They visit caves of every beast,
      to keep them all from harm:
      If they see any weeping
      That should have been sleeping,
      They pour sleep on their head,
      And sit down by their bed.
       
      When wolves and tigers howl for prey,
      They pitying stand and weep,
      Seeking to drive their thirst away
      And keep them from the sheep.
      But, if they rush dreadful,
      The angels, most heedful,
      Receive each mild spirit,
      New worlds to inherit.
       
      And there the lion's ruddy eyes
      Shall flow with tears of gold:
      And pitying the tender cries,
      And walking round the fold:
      Saying, 'Wrath by His meekness,
      And, by His health, sickness,
      Are driven away
      From our immortal day.
       
      'And now beside thee, bleating lamb,
      I can lie down and sleep,
      Or think on Him who bore thy name,
      Graze after thee, and weep.
      For, wash'd in life's river,
      My bright mane for ever
      Shall shine like the gold
      As I guard o'er the fold.'
 
London
by william Blake
I wandered through each chartered street,
Near where the chartered Thames does flow,
A mark in every face I meet,
Marks of weakness, marks of woe.

In every cry of every man,
In every infant's cry of fear,
In every voice, in every ban,
The mind-forged manacles I hear:

How the chimney-sweeper's cry
Every blackening church appals,
And the hapless soldier's sigh
Runs in blood down palace-walls.

But most, through midnight streets I hear
How the youthful harlot's curse
Blasts the new-born infant's tear,
And blights with plagues the marriage-hearse

blakework
The archetype of the Creator is a familiar image in Blake's work.
Here, the demiurgic figure Urizen prays before the world he has forged
.
(This work of art is in the public domain.)

blakeworks
Oberon, Titania and Puck with Fairies Dancing by Blake, 1786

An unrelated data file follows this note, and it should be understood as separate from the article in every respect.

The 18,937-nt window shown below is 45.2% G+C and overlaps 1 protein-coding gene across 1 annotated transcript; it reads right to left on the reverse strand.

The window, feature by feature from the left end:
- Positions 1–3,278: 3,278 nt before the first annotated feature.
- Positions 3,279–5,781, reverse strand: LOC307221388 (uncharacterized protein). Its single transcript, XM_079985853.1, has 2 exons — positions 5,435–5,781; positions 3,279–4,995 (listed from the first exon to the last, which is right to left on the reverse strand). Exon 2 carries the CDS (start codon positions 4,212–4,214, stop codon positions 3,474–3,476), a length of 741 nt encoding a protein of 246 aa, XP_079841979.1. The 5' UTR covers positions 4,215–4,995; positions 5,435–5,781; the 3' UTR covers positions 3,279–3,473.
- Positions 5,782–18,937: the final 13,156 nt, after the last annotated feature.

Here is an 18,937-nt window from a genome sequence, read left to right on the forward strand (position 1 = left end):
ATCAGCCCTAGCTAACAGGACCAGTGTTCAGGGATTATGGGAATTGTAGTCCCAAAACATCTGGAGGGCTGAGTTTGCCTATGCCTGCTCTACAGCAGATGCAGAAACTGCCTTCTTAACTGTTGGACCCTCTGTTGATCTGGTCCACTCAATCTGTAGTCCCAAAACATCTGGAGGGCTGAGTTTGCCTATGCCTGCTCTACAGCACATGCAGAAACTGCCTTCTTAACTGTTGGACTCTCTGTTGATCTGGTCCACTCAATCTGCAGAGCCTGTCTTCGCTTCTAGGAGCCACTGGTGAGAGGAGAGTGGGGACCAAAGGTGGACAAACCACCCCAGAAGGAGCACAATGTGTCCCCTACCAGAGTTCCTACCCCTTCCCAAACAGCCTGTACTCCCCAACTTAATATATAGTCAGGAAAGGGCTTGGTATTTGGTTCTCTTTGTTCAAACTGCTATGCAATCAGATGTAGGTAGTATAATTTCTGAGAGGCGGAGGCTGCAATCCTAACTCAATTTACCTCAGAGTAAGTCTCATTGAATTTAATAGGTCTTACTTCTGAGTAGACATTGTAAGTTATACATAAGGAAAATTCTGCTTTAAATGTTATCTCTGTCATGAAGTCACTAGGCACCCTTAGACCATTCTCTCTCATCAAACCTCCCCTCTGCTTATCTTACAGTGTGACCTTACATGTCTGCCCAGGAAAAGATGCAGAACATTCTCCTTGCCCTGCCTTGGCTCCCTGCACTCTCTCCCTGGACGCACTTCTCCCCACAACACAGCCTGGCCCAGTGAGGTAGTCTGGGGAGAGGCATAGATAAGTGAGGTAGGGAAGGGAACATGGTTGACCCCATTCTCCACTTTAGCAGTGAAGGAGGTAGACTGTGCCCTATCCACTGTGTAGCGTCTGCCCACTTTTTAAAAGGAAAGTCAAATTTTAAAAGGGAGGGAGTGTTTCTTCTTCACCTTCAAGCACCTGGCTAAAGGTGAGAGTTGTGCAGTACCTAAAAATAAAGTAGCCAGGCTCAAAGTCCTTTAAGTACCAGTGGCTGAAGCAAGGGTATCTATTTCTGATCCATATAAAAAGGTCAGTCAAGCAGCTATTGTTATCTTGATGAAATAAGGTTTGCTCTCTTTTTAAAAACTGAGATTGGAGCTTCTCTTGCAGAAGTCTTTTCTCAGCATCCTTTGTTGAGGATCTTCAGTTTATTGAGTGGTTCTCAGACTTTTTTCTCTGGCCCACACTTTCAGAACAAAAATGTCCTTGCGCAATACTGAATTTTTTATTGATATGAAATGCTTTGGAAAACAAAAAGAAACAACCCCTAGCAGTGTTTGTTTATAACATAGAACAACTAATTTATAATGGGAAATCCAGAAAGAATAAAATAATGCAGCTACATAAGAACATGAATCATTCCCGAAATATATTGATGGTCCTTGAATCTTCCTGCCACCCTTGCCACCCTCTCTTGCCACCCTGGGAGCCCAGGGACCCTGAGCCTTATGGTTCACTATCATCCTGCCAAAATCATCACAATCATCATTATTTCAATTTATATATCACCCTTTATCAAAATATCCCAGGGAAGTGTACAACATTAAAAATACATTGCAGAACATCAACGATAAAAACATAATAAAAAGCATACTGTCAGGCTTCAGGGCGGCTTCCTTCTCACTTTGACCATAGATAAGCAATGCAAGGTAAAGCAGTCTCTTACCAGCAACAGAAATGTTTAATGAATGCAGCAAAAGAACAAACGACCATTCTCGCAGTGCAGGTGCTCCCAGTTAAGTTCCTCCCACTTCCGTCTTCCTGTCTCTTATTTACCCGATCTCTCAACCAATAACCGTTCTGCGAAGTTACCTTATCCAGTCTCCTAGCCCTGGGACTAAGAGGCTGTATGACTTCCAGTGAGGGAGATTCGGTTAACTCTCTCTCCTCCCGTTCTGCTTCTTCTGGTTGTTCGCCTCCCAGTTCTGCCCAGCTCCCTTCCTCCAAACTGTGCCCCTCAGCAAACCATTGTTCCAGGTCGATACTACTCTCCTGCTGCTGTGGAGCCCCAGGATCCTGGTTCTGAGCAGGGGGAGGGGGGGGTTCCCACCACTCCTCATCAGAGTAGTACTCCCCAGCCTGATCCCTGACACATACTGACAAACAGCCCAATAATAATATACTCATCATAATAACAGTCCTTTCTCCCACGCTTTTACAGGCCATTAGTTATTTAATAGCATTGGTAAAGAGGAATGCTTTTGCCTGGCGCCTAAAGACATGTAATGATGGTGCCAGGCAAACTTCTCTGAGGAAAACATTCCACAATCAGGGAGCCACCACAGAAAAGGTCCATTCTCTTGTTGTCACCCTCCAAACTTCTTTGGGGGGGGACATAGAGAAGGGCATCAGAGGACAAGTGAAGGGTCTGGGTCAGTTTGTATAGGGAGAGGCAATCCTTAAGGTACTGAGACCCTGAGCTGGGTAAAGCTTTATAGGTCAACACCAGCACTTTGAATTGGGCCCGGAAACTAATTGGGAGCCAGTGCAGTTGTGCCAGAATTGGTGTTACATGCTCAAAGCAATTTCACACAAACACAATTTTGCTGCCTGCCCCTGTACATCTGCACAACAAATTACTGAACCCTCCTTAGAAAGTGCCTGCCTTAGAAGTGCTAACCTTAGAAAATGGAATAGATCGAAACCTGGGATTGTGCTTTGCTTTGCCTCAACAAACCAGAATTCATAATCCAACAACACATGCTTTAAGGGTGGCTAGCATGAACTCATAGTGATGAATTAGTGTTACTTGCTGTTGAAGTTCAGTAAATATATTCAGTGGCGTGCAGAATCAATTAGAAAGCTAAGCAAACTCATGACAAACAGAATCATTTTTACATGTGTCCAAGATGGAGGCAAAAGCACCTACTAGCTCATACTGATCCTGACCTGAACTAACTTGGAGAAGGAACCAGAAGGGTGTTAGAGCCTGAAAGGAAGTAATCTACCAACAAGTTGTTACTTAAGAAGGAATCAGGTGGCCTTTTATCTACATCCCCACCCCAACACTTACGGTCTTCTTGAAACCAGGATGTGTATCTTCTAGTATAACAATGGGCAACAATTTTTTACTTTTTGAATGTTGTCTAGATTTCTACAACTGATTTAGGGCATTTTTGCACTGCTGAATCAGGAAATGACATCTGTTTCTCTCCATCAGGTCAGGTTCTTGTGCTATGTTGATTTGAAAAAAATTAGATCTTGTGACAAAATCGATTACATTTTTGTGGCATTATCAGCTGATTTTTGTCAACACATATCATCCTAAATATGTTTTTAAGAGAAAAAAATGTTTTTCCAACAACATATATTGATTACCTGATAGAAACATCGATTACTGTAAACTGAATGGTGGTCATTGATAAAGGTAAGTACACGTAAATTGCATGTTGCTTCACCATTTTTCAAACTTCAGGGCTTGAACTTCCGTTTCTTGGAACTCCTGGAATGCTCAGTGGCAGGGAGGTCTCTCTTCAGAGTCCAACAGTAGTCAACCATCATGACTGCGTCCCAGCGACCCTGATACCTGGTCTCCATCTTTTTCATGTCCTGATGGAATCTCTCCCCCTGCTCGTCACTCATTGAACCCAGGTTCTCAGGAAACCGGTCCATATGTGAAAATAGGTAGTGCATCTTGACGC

(This work of art is in the public domain.)

blakeworks3
Hecate, 1795. Blake's vision of Hecate, Greek goddess of black magic and the underworld.
(This work of art is in the public domain.)

blakeworks
Blake's The Great Red Dragon and the Woman Clothed with Sun (1805) is
one of a series of illustrations of Revelation 12.

(This work of art is in the public domain.)

blakeworks5
Blake's The Lovers' Whirlwind illustrates Hell in Canto V of Dante's Inferno.
(This work of art is in the public domain.)

blakememorial
William Blake memorial, Bunhill Fields, City Road, Finsbury, London.
Photographer: Fin Fahey.

(Used under the Creative Commons Attribution ShareAlike 2.5 License)

BLAKEWORKS
Blake's Ancient of Days. The "Ancient of Days" is described
in Chapter 7 of the Book of Daniel.

(This work of art is in the public domain.)

blakeworks7
Blake's The Murder of Abel. The Body of Abel Found by Adam and Eve
(This work of art is in public domain.)

blakeworks
"A Negro Hung Alive by the Ribs to a Gallows" illustration by William Blake
for Captain John Stedman, 1796. Blake abhorred slavery and believed in racial and sexual equality.

(This work of art is in the public domain.)

blakeworks8
Blake's Newton (1795) demonstrates his opposition to the "single-vision"
of scientific materialism.

(This work of art is in the public domain.)

blakeworks
The Ghost of a Flea, 1819-1820, by William Blake. Fleas are often associated
with uncleanliness and degradation; in this work, Blake sought to magnify
a flea into "a monsterous creature whose bloodthirsty instinct was
imprinted on every detail of its appearance, with 'burning eyes which
long for moisture', and a 'face worthy of a murderer'."

(This work of art is in the public domain.)